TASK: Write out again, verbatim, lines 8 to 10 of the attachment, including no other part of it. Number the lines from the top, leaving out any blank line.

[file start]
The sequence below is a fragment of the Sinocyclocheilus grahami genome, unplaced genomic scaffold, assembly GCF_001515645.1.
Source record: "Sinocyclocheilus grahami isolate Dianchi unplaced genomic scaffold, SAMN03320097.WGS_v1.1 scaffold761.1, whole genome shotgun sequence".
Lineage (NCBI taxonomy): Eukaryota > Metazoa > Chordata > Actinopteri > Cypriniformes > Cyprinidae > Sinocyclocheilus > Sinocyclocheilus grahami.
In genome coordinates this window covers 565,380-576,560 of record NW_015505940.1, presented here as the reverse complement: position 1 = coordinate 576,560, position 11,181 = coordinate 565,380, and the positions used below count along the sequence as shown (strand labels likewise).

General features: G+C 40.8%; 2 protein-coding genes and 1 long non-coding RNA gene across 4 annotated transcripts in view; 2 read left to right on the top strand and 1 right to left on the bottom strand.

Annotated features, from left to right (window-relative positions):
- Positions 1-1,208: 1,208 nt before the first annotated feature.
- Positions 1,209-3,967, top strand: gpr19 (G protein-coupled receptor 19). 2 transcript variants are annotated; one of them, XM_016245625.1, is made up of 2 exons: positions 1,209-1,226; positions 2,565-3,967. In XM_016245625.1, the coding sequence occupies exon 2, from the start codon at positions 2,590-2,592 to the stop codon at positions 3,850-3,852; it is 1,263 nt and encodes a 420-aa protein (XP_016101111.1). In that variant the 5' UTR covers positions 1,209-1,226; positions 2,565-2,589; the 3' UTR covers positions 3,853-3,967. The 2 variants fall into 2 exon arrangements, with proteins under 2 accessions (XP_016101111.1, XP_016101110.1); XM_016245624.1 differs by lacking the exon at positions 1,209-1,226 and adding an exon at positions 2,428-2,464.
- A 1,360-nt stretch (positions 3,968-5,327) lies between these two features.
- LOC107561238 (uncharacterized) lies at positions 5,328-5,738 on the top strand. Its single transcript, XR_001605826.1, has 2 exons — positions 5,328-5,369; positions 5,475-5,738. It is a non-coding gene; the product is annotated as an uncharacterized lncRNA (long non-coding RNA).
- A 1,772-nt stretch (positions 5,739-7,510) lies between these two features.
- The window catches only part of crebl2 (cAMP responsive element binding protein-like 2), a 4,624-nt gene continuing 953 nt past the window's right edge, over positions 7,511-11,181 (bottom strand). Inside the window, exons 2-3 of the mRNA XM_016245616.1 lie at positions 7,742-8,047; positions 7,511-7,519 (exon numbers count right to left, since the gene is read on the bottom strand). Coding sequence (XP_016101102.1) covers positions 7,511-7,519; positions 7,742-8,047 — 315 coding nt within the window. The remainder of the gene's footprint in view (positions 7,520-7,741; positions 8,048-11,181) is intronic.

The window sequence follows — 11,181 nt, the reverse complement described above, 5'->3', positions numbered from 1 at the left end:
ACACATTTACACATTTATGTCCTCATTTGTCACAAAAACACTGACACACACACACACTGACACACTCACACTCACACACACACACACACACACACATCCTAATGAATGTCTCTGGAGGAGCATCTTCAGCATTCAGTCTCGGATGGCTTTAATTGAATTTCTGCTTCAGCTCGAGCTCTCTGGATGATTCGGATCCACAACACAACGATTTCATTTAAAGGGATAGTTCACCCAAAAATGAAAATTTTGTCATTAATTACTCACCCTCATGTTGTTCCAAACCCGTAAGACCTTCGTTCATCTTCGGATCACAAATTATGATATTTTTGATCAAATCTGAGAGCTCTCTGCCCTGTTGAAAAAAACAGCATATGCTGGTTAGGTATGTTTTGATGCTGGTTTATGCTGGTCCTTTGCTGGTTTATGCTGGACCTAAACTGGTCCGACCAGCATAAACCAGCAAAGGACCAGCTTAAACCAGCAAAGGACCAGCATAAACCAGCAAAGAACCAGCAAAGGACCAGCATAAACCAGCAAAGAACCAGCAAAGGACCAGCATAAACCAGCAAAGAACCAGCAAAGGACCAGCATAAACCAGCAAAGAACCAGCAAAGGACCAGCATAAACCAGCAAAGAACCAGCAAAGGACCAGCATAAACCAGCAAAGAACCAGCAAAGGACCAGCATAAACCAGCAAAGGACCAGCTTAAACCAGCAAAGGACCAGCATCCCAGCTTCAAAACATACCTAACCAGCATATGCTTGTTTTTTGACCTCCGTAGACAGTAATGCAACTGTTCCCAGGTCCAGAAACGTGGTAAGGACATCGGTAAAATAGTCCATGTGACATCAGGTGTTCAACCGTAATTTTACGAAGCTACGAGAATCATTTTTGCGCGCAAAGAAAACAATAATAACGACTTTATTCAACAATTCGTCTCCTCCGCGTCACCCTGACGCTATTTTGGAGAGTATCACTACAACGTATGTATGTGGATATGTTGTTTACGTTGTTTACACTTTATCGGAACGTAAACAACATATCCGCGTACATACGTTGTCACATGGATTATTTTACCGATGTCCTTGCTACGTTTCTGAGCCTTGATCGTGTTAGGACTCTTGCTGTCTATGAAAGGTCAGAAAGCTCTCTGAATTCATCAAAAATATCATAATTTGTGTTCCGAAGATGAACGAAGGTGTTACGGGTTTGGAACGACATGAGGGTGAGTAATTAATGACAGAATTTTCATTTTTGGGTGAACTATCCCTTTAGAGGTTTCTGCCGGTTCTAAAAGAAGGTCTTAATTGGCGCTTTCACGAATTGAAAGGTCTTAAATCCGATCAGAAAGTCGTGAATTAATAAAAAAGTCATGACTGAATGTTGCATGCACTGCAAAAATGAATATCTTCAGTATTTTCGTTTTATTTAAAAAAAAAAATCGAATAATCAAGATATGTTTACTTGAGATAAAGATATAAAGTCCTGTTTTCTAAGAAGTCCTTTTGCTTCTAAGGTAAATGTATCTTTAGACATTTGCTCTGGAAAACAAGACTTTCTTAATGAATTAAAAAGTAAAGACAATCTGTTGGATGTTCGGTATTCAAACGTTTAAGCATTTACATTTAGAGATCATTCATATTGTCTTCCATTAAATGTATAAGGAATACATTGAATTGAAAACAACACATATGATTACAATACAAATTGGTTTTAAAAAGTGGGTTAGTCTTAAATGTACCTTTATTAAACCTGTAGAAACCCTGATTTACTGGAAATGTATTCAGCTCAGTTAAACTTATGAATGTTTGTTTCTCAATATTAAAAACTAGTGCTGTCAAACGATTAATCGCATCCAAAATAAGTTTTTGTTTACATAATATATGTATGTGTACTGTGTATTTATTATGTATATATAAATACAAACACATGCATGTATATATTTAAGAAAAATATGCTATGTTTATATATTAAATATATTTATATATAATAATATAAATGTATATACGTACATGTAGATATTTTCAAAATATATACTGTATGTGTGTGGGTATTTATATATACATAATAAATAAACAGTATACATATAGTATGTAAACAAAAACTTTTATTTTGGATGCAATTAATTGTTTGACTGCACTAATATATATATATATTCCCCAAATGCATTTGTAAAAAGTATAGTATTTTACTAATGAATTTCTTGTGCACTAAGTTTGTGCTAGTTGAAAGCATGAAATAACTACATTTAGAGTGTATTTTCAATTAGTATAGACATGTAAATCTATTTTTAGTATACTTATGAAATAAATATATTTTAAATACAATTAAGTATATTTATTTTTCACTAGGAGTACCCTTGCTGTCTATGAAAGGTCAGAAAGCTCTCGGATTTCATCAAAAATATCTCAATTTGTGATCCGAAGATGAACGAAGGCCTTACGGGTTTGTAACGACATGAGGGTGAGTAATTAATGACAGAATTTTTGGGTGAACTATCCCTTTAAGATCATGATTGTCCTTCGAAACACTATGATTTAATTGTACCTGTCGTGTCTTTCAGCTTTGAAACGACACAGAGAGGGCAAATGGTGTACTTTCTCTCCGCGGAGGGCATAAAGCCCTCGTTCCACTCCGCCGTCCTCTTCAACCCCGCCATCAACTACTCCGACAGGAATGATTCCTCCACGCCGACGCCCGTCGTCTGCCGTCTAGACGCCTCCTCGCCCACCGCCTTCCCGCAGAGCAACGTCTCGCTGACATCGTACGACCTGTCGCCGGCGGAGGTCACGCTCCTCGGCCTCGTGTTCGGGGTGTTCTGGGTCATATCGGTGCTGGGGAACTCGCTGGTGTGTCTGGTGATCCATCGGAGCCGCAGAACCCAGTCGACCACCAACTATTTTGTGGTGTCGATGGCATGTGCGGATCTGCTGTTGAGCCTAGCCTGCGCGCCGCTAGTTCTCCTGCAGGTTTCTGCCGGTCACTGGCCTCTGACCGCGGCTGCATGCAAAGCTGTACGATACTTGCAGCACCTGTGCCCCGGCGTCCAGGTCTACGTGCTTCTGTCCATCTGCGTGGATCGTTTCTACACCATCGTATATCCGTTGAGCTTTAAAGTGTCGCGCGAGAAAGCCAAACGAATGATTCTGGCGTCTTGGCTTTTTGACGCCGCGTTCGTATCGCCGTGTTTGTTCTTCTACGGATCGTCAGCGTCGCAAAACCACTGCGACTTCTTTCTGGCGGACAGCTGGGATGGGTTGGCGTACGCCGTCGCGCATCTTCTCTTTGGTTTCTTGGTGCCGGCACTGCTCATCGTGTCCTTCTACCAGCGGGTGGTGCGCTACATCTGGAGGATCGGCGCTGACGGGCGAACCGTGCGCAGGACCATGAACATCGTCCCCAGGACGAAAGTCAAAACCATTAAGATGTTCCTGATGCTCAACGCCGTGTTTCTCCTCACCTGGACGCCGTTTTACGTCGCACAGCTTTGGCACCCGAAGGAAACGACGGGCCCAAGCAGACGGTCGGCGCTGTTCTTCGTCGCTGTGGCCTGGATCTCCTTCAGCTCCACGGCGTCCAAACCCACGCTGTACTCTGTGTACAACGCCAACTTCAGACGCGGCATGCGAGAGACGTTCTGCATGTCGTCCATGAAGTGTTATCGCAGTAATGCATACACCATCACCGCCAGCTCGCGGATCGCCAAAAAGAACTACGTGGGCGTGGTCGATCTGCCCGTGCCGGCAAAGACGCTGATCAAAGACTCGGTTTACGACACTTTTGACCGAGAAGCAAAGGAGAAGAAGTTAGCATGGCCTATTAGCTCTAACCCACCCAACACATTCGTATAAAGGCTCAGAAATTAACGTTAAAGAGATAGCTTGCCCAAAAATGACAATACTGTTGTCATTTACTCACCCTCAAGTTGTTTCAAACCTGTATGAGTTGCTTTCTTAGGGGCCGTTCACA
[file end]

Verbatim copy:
- Positions 1,209-3,967, top strand: gpr19 (G protein-coupled receptor 19). 2 transcript variants are annotated; one of them, XM_016245625.1, is made up of 2 exons: positions 1,209-1,226; positions 2,565-3,967. In XM_016245625.1, the coding sequence occupies exon 2, from the start codon at positions 2,590-2,592 to the stop codon at positions 3,850-3,852; it is 1,263 nt and encodes a 420-aa protein (XP_016101111.1). In that variant the 5' UTR covers positions 1,209-1,226; positions 2,565-2,589; the 3' UTR covers positions 3,853-3,967. The 2 variants fall into 2 exon arrangements, with proteins under 2 accessions (XP_016101111.1, XP_016101110.1); XM_016245624.1 differs by lacking the exon at positions 1,209-1,226 and adding an exon at positions 2,428-2,464.
- A 1,360-nt stretch (positions 3,968-5,327) lies between these two features.
- LOC107561238 (uncharacterized) lies at positions 5,328-5,738 on the top strand. Its single transcript, XR_001605826.1, has 2 exons — positions 5,328-5,369; positions 5,475-5,738. It is a non-coding gene; the product is annotated as an uncharacterized lncRNA (long non-coding RNA).